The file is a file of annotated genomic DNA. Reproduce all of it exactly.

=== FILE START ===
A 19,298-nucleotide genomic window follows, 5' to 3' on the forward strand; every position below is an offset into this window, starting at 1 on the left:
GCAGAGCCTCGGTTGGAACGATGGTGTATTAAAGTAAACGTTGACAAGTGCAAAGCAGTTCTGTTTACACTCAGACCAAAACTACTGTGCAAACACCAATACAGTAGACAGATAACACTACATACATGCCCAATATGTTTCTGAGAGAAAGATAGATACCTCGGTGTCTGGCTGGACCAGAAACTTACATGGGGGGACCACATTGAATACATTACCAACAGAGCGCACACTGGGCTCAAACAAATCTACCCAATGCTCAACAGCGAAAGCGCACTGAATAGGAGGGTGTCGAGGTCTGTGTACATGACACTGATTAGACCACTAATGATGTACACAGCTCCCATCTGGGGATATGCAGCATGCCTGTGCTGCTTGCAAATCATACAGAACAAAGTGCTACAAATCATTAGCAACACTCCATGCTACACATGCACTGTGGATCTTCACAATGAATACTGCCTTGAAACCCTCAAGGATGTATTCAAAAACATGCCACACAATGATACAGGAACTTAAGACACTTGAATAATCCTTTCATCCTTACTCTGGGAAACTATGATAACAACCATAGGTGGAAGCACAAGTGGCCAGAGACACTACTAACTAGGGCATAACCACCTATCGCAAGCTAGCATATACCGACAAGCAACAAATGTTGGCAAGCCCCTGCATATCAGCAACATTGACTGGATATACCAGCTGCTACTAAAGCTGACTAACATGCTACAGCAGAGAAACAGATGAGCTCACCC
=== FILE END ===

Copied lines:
A 19,298-nucleotide genomic window follows, 5' to 3' on the forward strand; every position below is an offset into this window, starting at 1 on the left:
GCAGAGCCTCGGTTGGAACGATGGTGTATTAAAGTAAACGTTGACAAGTGCAAAGCAGTTCTGTTTACACTCAGACCAAAACTACTGTGCAAACACCAATACAGTAGACAGATAACACTACATACATGCCCAATATGTTTCTGAGAGAAAGATAGATACCTCGGTGTCTGGCTGGACCAGAAACTTACATGGGGGGACCACATTGAATACATTACCAACAGAGCGCACACTGGGCTCAAACAAATCTACCCAATGCTCAACAGCGAAAGCGCACTGAATAGGAGGGTGTCGAGGTCTGTGTACATGACACTGATTAGACCACTAATGATGTACACAGCTCCCATCTGGGGATATGCAGCATGCCTGTGCTGCTTGCAAATCATACAGAACAAAGTGCTACAAATCATTAGCAACACTCCATGCTACACATGCACTGTGGATCTTCACAATGAATACTGCCTTGAAACCCTCAAGGATGTATTCAAAAACATGCCACACAATGATACAGGAACTTAAGACACTTGAATAATCCTTTCATCCTTACTCTGGGAAACTATGATAACAACCATAGGTGGAAGCACAAGTGGCCAGAGACACTACTAACTAGGGCATAACCACCTATCGCAAGCTAGCATATACCGACAAGCAACAAATGTTGGCAAGCCCCTGCATATCAGCAACATTGACTGGATATACCAGCTGCTACTAAAGCTGACTAACATGCTACAGCAGAGAAACAGATGAGCTCACCC